Treatment Update

Wow, it's been almost a month since my last post.  That was not my intention when I started this blog - I planned to try to publish at least once a week!

I think now is a good time for a treatment update.

I'm 1.5 weeks past my 4th A/C chemo treatment.  This is the 4th and final treatment of the drugs considered the "hard" chemo.

All in all, I'm doing OK, but chemo has definitely had an effect.  I buzzed my head right before my second chemo treatment.  About a week after my third treatment I noticed the small hairs starting to fall out - and that caused my head to ITCH!  To alleviate this, I decided to shave my head to the skin.  Since no one in my family felt me taking a razor to my own head was a good idea (I can't imagine what they were worried about!) my wonderful husband stepped up and used an electric razor to shave my head.

And now, my hair has continued to grow just enough to be annoying and make my head feel like sandpaper!  Not exactly what I was expecting.  Oh, and I still have to shave my legs - bummer.  I do have a great collection of head scarves and hats to wear!

My energy has definitely taken a nosedive with this last round of chemo.  I get tired very easily and working outside in the summer heat isn't even an option at this point.  My energy is slowly starting to increase, but it is still very easy for me to overdo it.  I wake up in the morning, ,feel great, have a long list of things to do that day, do 1 or maybe 2 of those things, and wham - I'm exhausted for a couple of hours.  *Sigh*  Back to the couch it is.

The hardest part of these last four treatments for me was actually the side effect of the neulasta.  Neulasta is a medication that is administered 24 hours after chemo.  The medication jump starts the bone marrow to produce blood cells.  This helps prevent my white and red blood cells from bottoming out, leaving me at an even higher risk for infection and illness.  The side effect of neulasta is described as "bone pain."  This manifests itself differently for each person.  Some have told me that they felt it in their arms and legs, others in their pelvis.  Basically, it causes the bones it affects to feel cracked or broken.  For me - this manifested itself in my ribcage and sternum.  Basically, I wake up feeling as though my sternum and all my ribs are broken.  Every. Breath. Hurts.

Luckily, this was my last treatment of this drug.  Next week I start the drug Taxol.  This treatment will be every week for 12 weeks.  Yes, every - single - week.  That thought doesn't excite me, but I have been assured by my oncologist and numerous chemo survivors that this treatment is easier on the body.  Less fatigue, less nausea, less of an effect on the blood cell counts.  I am holding on to hope that this will all be true for me and in the next few weeks I will feel a little better each week.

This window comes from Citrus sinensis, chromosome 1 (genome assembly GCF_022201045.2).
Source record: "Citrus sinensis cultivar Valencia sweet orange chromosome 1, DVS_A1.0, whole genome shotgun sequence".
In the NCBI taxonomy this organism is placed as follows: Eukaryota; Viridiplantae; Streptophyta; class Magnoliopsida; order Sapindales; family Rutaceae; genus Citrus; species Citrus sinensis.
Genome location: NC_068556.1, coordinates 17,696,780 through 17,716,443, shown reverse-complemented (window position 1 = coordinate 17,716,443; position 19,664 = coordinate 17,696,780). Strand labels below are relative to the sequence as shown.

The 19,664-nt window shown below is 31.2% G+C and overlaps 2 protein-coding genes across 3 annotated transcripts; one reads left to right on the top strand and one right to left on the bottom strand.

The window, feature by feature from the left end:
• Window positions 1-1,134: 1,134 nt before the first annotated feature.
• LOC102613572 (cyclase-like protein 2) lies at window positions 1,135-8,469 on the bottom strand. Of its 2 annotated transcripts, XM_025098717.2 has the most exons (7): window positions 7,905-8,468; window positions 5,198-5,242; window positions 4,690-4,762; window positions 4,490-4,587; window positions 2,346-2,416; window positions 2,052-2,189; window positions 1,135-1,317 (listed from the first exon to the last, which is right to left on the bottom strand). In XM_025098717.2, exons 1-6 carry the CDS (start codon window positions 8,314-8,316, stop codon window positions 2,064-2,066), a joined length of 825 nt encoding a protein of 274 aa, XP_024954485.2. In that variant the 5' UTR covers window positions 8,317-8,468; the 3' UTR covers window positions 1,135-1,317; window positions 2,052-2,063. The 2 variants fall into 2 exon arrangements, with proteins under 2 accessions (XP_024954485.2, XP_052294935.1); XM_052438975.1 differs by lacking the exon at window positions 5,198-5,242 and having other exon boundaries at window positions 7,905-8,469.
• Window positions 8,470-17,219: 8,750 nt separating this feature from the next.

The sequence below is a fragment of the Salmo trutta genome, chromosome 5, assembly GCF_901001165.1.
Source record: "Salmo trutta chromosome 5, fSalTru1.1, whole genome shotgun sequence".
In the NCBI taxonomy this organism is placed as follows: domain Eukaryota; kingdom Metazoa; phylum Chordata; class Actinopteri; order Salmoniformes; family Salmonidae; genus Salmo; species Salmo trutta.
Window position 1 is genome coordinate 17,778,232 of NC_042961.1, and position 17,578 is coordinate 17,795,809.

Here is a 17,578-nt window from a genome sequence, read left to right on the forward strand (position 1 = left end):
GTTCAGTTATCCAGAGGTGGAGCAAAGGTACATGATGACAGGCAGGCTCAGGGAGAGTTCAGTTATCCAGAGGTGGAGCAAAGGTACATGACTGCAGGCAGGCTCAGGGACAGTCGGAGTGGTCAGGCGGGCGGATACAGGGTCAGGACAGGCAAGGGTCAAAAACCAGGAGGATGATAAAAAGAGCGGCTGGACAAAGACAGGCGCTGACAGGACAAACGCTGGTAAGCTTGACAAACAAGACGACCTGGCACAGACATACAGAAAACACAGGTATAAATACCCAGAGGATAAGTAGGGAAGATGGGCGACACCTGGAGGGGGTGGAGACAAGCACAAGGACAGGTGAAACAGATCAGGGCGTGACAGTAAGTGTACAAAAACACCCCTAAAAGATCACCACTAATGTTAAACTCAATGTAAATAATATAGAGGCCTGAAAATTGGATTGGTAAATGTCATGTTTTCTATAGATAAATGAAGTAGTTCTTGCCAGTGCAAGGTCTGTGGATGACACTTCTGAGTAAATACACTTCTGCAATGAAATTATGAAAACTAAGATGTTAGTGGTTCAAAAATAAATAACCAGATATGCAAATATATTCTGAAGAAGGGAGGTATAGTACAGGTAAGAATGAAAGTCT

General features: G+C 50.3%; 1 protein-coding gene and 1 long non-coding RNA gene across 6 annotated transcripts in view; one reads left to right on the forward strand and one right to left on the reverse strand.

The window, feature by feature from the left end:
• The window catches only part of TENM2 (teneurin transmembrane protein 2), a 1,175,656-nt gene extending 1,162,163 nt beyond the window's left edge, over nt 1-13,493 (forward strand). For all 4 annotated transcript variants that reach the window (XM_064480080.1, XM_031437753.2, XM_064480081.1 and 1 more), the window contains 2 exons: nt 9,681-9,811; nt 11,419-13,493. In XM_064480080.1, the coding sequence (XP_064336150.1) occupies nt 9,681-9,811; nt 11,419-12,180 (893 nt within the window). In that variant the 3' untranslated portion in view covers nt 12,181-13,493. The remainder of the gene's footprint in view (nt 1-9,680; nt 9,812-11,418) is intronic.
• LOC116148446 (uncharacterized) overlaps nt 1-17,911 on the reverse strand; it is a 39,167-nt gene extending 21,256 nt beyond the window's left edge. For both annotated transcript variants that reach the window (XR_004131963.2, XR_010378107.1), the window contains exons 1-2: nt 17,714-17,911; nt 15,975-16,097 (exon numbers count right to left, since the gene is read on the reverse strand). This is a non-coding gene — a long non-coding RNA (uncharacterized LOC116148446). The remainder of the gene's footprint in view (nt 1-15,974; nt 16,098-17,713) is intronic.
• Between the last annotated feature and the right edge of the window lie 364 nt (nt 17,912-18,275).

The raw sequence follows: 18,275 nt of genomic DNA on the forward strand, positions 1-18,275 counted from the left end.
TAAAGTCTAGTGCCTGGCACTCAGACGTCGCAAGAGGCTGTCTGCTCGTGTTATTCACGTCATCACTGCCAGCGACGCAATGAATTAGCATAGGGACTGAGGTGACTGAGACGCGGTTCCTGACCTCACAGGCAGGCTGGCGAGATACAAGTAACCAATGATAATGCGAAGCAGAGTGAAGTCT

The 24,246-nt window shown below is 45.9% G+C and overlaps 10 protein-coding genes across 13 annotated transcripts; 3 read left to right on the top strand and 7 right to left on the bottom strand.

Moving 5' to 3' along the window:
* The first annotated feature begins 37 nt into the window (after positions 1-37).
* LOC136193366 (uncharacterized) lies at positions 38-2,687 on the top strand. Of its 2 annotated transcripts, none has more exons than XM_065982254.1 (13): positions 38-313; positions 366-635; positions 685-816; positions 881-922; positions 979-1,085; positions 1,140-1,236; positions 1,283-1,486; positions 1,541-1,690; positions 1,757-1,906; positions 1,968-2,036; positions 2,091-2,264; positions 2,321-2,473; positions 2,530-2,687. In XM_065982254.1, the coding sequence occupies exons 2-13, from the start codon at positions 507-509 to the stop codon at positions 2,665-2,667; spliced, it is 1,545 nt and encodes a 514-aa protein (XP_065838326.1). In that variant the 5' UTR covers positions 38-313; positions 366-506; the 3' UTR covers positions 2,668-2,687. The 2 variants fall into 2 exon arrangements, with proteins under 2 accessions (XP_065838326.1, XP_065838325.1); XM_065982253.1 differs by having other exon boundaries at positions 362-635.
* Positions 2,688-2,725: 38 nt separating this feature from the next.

The good news is the treatment is working and my oncologist can tell that my tumor has already shrunk, and that was when he did the exam after 2 treatments.  I believe it has shrunk even more after the final two treatments.  This makes all the side effects of chemo worth it!

I will do my best to keep this blog updated with how I am doing as I progress into this next step of my treatment.

Positivity Continued

This is a continuation of the last post. I mentioned that it wasn't just the positive sayings that help me stay positive.  I have found some great Bible verses that lift me up as well.  God is always with us, He will always give us strength.

Isaiah 41:10 (NIV)

So do not fear fear, for I am with you, do not be dismayed, for I am your God.  I will strengthen you and help you; I will uphold you with My righteous right hand.

Psalm 62: 5-7

Find rest, O my soul, in God alone; my hope comes from Him.  Truly he is my rock and my salvation; he is my fortress; I will not be shaken.  My salvation and my honor depend on God; he is my mighty rock, my refuge.

Psalm 52:22

Cast your cares on the Lord and he will sustain you, he will never let the righteous be shaken.

Psalm 33:20-22

Our soul waits for the Lord; he is our help and our shield.  For our heart is glad in Him, because we trust in His holy name.  Let your steadfast love, O Lord, be upon us, even as we hope in you.

Romans 8:28

And we know that in all things God works for the good of those who love HIm, who have been called according to His purpose.

Psalm 31:24

Be strong and take heart, all you who hope in the LORD.

Deuteronomy 31:6

Be strong and courageous.  Do not be afraid or terrified because of them, for the LORD your God goes with you; he will never leave you nor forsake you.

 

Positivity

Okay,  I have now been told several times in this last week that "I look good for being through my first two rounds of chemo."  I have a confession - I think part of it is learning some new make-up techniques at a class titled "Look Good, Feel Better" for chemo therapy patients.